W. J. Smith, Modern Optical Engineering (McGraw-Hill, New York, 1966), p. 333.

Stegren, I. A.

M. Abramowitz, I. A. Stegren, Handbook of Mathematical Functions, A.M.S. 55 (U.S. Govt. Printing Office, Washington, D.C., 1964), pp. 887, 916.

Werts, A.

S. Laventhal, A. Werts, N. Rembault, Compt. Rend. B267, 120 (1968).

Wolf, E.

M. Born, E. Wolf, Principles of Optics (Pergamon Press, New York, 1964), pp. 401, 402.

Appl. Opt. (4)

Compt. Rend. (1)

S. Laventhal, A. Werts, N. Rembault, Compt. Rend. B267, 120 (1968).

Opt. Commun. (1)

H. Dammann, K. Görtler, Opt. Commun. 3, 312 (1971).
[CrossRef]

Proc. IEEE (1)

Sun Lu, Proc. IEEE 56, 116 (1968).
[CrossRef]

Other (4)

R. G. Olsson, “Generation of Micro Circuit Pattern Arrays by Diffraction Imaging,” presented at the Conference on the Use of Optics in Microelectronics, Optical Society of America, January 1971, Las Vegas, Nevada.

W. J. Smith, Modern Optical Engineering (McGraw-Hill, New York, 1966), p. 333.

M. Born, E. Wolf, Principles of Optics (Pergamon Press, New York, 1964), pp. 401, 402.

M. Abramowitz, I. A. Stegren, Handbook of Mathematical Functions, A.M.S. 55 (U.S. Govt. Printing Office, Washington, D.C., 1964), pp. 887, 916.

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Figures (13)

Fig. 1
Fig. 1

(a) Three-dimensional view of a portion of a two-dimensional rectangular-type phase grating. (b) Profiles of the periodic rectangular, sinusoidal, and triangular phase gratings, along either the x or y direction.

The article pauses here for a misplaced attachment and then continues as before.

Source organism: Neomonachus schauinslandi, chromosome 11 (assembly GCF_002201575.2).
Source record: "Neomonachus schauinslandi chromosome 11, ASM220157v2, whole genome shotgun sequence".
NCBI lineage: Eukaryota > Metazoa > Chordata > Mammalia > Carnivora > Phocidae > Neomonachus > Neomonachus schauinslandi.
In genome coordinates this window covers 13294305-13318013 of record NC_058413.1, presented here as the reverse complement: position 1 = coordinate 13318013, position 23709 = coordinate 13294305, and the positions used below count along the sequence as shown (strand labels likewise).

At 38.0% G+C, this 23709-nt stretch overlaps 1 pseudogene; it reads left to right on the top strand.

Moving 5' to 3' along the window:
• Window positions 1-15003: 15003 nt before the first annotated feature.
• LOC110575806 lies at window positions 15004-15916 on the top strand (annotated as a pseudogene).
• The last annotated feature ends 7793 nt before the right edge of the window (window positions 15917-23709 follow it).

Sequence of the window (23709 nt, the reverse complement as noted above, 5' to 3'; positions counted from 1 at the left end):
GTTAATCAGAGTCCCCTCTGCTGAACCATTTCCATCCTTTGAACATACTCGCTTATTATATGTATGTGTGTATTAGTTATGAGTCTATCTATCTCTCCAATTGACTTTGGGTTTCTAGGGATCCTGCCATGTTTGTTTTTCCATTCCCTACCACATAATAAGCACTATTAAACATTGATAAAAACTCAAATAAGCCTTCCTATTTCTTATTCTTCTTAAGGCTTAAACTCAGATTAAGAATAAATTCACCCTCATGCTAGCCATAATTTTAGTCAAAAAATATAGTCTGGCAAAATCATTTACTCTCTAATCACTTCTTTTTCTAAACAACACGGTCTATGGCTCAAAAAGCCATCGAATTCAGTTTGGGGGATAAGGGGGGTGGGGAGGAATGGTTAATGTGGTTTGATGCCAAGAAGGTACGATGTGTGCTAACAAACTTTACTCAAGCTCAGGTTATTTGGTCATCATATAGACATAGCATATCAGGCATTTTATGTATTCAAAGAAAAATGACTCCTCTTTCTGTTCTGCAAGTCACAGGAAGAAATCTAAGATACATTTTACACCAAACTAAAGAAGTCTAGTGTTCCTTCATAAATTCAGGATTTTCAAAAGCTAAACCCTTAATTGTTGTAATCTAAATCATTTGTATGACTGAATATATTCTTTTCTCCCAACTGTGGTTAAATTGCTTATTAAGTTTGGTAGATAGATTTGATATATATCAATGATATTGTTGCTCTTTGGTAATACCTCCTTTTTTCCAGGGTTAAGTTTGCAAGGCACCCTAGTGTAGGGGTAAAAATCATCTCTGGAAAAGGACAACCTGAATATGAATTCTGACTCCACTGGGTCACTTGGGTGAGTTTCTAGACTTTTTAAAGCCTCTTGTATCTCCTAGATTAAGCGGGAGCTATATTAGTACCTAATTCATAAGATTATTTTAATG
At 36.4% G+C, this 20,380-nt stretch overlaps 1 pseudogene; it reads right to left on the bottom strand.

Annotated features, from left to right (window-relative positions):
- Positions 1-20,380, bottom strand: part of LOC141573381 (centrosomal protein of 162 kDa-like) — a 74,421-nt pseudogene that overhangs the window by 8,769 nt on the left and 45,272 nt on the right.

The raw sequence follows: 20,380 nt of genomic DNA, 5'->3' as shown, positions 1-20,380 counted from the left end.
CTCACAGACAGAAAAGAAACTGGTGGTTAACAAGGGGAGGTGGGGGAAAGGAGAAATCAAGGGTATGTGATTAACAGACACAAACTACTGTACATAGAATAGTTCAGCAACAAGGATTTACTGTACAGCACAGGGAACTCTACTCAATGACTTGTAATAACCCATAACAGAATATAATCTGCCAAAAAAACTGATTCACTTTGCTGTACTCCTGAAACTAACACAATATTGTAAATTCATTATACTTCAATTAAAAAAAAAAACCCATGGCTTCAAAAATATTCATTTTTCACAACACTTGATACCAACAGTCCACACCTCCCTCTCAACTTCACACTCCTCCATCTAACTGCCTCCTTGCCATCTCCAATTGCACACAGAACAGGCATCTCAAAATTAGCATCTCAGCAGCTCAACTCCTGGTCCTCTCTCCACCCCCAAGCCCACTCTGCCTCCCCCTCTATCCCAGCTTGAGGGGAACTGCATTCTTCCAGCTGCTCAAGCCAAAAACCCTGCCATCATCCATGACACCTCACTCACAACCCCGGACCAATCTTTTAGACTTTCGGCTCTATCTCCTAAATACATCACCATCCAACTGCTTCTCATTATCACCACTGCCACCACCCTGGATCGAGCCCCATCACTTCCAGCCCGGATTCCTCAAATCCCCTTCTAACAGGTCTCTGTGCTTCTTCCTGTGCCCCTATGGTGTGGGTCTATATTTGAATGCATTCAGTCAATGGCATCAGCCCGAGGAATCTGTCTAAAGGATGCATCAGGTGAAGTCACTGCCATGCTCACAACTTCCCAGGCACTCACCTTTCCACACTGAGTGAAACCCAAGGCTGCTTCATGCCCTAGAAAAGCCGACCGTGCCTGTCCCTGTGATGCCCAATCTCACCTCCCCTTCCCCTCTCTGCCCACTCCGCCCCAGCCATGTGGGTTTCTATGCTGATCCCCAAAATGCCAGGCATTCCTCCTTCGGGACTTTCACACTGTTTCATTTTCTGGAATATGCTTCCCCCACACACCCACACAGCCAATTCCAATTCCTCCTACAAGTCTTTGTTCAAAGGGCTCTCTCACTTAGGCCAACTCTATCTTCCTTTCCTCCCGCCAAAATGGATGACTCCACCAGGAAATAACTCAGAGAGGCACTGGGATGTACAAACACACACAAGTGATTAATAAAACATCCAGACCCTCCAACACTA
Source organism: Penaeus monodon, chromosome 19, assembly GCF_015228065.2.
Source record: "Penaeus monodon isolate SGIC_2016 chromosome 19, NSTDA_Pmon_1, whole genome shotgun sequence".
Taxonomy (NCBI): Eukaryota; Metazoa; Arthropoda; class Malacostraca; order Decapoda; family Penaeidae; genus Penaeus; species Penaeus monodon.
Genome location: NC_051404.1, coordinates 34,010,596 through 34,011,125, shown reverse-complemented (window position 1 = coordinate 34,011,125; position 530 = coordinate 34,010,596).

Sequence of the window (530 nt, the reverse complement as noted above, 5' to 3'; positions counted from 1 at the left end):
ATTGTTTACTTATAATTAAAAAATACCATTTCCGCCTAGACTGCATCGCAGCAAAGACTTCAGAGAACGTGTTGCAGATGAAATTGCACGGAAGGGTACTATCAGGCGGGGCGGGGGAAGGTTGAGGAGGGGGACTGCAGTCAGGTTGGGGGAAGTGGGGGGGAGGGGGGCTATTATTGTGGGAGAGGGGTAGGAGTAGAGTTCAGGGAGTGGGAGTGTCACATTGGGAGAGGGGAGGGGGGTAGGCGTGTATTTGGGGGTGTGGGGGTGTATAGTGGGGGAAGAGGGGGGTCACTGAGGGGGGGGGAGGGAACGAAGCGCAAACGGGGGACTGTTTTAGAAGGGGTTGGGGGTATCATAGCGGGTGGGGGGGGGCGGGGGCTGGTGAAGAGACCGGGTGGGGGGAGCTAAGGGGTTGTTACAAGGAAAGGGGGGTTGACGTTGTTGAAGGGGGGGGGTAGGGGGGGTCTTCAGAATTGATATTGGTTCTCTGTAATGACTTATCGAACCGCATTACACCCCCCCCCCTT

Fig. 2
Fig. 2

Schematic diagram of an optical system using phase gratings to form multiple images.

Fig. 3
Fig. 3

Diffraction envelopes along u or v axis corresponding to the two-dimensional phase gratings: (a) rectangular (α = 1.004), (b) sinusoidal (α = 1.435), (c) triangular (α = 1.822).

Fig. 4
Fig. 4

Normalized interference term along u or v axis corresponding to a diffraction grating having twenty elements along x and y directions.

Fig. 5
Fig. 5

Normalized diffraction patterns along u or v axis corresponding to the two-dimensional phase gratings, for N = 20: (a) rectangular (α = 1.004), (b) sinusoidal (α = 1.435), (c) triangular (α = 1.822).

Fig. 6
Fig. 6

Normalized diffraction pattern along u or v axis corresponding to a square aperture of the same dimension as the grating boundary, and with sides parallel to the x and y elements of the grating.

Fig. 7
Fig. 7

Diagram explaining the symbols used in the calculation of the distortion introduced by a diffraction grating.

Fig. 8
Fig. 8

Photomicrographs (640×) of the surface of a rectangular-type phase grating having an element spacing of 25 μ: (a) after the first etch, (b) after the second etch.

Fig. 9
Fig. 9

Diffraction pattern formed by a rectangular-type phase grating used in conjunction with a lens, when the limiting aperture is circular.

Fig. 10
Fig. 10

Multiple imaging with phase gratings: images formed in plane P1 (Fig. 2): (a) without the grating G1, (b) with the grating G1. Shown at approximately four times the actual size.

Fig. 11
Fig. 11

Influence of the grating on the quality of the images shown in Fig. 10. (a) Detail of the images formed without the grating [Fig. 10(a)]. (b) Same detail, with the grating, for the image at the center of the array [Fig. 10(b)]. (c) Same as (b), but for the image at one of the corners of the array. The finest resolved line is about 5 μ for the three cases. The magnification is about 270×.

Fig. 12
Fig. 12